But how can the statements in the Declaration on Religious Liberty be reconciled with the teaching of the Council of Trent and with Tradition? How reconcile the working out of ecumenism with the Magisterium of the

Church and Canon Law concerning the relations of the Church with heretics, schismatics, atheists, unbelievers,

The new departures of the Church in these domains imply principles contrary to that “true Tradition” to which Your Holiness alludes, Tradition which is unchangeable because defined solemnly by the authority of your predecessors and preserved intact by all the successors of Peter.

To apple the notion of life to the Magisterium, to the Church, and also to tradition, does not allow of a minimizing of the concept of the immutability of defined faith, because faith in that case borrows its character of immutability from God Himself, immotus in se permaners while being the source of life, as are the Church and Tradition.

Saint Pius X in his encyclical Pascendi Dominici Gregis has clearly shown the danger of false interpretations of the terms “living faith,” “living tradition.”

It is this sad proof of the incompatibility of the principles of the new orientations with Tradition or the Magisterium that we come up against.

Could it, please, be explained to us how man can have a natural right to error? How can there be a natural right to cause scandal? How can the Protestants who took part in the liturgical reform state that the reform allows them from now on to celebrate the Eucharist according to the new Rite? How, then, is that reform compatible with the affirmations and the canons of the Council of Trent? And, finally, what are we to think of reception of the Eucharist by persons not of our faith, the lifting of excommunication from those belonging to sects and organizations which openly profess contempt for Our Lord Jesus Christ and our holy religion, that being contrary to the truth of the Church and to all Her Tradition?

Is there, since Vatican Council II, a new conception of the Church, of Her truth, of Her Sacrifice, of Her priesthood? It is on those points that we seek enlightenment. The faithful are beginning to be disturbed and to understand that it is no longer a question of details but of what constitutes their faith and therefore of the foundations of Christian civilization.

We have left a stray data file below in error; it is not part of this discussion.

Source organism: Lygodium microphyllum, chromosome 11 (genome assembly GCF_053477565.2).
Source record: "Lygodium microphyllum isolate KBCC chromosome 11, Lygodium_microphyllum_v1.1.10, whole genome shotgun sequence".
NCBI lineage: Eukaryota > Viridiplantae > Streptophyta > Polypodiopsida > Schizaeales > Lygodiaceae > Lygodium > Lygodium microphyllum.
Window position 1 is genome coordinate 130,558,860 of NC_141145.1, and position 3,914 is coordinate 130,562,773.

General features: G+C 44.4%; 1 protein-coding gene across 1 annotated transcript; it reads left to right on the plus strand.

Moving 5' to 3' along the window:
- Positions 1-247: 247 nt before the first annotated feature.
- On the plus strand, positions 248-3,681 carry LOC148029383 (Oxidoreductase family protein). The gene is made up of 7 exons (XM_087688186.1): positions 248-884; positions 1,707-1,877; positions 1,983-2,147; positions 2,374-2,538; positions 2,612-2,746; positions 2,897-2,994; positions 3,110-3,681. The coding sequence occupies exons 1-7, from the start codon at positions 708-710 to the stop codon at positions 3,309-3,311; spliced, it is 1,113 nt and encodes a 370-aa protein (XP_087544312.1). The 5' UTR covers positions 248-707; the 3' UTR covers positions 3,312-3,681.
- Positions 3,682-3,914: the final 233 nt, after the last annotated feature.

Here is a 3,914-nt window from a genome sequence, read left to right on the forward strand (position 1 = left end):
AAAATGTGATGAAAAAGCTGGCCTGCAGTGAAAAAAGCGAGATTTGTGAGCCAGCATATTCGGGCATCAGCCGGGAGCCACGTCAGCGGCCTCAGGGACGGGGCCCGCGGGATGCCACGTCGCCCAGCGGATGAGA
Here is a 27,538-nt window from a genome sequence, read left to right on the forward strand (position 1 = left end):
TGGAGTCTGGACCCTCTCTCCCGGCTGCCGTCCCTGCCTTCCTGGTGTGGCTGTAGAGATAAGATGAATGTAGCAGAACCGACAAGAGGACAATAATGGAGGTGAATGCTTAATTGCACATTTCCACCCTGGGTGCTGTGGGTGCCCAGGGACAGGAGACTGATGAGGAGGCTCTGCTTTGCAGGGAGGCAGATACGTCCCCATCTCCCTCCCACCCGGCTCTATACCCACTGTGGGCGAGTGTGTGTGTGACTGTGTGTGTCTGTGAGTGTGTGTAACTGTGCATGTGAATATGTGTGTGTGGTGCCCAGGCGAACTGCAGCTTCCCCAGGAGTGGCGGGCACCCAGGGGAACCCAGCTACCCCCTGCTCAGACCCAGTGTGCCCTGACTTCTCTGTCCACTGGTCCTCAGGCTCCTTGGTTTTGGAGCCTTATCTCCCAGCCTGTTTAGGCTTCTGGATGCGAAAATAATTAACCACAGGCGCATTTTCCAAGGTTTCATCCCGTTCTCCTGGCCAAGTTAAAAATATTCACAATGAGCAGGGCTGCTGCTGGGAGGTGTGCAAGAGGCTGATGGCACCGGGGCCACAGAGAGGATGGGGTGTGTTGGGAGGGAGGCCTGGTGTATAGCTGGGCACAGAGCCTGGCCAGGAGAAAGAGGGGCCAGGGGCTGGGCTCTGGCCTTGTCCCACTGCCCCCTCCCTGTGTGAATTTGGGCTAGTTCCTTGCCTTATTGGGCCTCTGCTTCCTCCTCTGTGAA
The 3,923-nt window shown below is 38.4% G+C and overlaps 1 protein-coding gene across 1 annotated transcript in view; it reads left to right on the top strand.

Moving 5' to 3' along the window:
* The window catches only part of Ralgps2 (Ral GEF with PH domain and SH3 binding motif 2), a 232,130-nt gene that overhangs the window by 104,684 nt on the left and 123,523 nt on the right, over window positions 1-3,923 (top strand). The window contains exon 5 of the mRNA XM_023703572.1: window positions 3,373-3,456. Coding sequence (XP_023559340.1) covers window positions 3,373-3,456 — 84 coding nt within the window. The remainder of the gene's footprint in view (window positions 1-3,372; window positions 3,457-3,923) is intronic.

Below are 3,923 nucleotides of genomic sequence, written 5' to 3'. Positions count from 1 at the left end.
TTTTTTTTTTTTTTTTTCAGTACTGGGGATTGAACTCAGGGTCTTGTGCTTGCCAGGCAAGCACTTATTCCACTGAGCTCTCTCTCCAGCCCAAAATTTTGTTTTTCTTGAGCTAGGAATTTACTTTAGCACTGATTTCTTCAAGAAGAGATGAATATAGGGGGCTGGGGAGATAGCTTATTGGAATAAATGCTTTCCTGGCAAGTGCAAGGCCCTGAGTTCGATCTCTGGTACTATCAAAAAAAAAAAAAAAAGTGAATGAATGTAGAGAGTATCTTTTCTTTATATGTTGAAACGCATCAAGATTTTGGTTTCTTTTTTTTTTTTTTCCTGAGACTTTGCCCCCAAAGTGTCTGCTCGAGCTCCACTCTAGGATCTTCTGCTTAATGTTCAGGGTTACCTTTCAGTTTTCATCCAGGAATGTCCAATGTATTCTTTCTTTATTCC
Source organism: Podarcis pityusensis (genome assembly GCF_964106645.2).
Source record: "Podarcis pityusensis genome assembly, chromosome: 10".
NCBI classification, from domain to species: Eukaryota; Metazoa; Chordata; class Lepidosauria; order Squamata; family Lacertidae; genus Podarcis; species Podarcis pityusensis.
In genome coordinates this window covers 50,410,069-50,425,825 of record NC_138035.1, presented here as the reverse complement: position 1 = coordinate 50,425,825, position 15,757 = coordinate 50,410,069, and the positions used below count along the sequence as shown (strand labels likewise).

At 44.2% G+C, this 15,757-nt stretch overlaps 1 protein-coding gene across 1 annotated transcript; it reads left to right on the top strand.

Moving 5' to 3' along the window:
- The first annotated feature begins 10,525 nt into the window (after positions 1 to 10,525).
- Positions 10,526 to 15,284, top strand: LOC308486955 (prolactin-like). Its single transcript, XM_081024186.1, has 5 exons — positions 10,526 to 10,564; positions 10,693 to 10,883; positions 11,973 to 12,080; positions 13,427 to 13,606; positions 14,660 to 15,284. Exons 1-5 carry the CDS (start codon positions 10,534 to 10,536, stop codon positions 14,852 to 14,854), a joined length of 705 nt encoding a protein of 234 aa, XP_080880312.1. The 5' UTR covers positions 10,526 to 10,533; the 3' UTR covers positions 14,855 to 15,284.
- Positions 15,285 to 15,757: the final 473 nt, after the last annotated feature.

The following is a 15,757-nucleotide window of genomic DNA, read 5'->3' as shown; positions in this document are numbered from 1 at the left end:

There, in brief, is our deep concern, compared with which the whole operation of the canonical or administrative system is nothing. As it is a question of our faith, it is a question of eternal life.

That said, I accept everything that, in the Council and the reforms, is in full conformity with Tradition; and the Society I have founded is ample proof of that. Our seminary is perfectly in accordance with the wishes expressed in the Council and in the Ratio fundamentalis of the Sacred Congregation for Catholic Education.

Our apostolate corresponds fully with the desire for a better distribution of the clergy and with the concern expressed by the Council on the subject of the sanctification of clerics and their life in community.

The success of our seminaries with the young is clear proof that we are not incurably immobilized but are perfectly adapted to the needs of the apostolate of our times. That is why we beg Your Holiness to consider above all the great spiritual benefit that souls can draw from our priestly and missionary apostolate which, in collaboration with diocesan bishops, can bring about a true spiritual renewal.

To seek to force our Society into accepting a new orientation which is having disastrous effects on the whole Church is to compel it to disappear, like so many other seminaries.

Hoping that Your Holiness will understand, on reading these lines, that we have but one purpose, to serve Our Lord Jesus Christ, His glory and His Vicar, and to bring about the salvation of souls, we beg you to accept our respectful and filial wishes in Christ and Mary.

+ Marcel Lefebvre
 Former Archbishop-Bishop of Tulle
on the Feast of St. Francis Xavier
3 December 1976.

1. The text of this manifesto appeared in Itineraires, No. 209, January 1977.

2. The Archbishop confirmed that this is his opinion in a handwritten letter to me dated 17 October 1978.

3. The book referred to here is entitled I Accuse the Council. It contains Mgr. Lefebvre’s conciliar interventions ant other relevant source material and is indispensable for every serious student of Vatican II and the present crisis. It is available in French only at present but an English translation will be produced in Spring 1980 by the Angelus Press

Chapter 15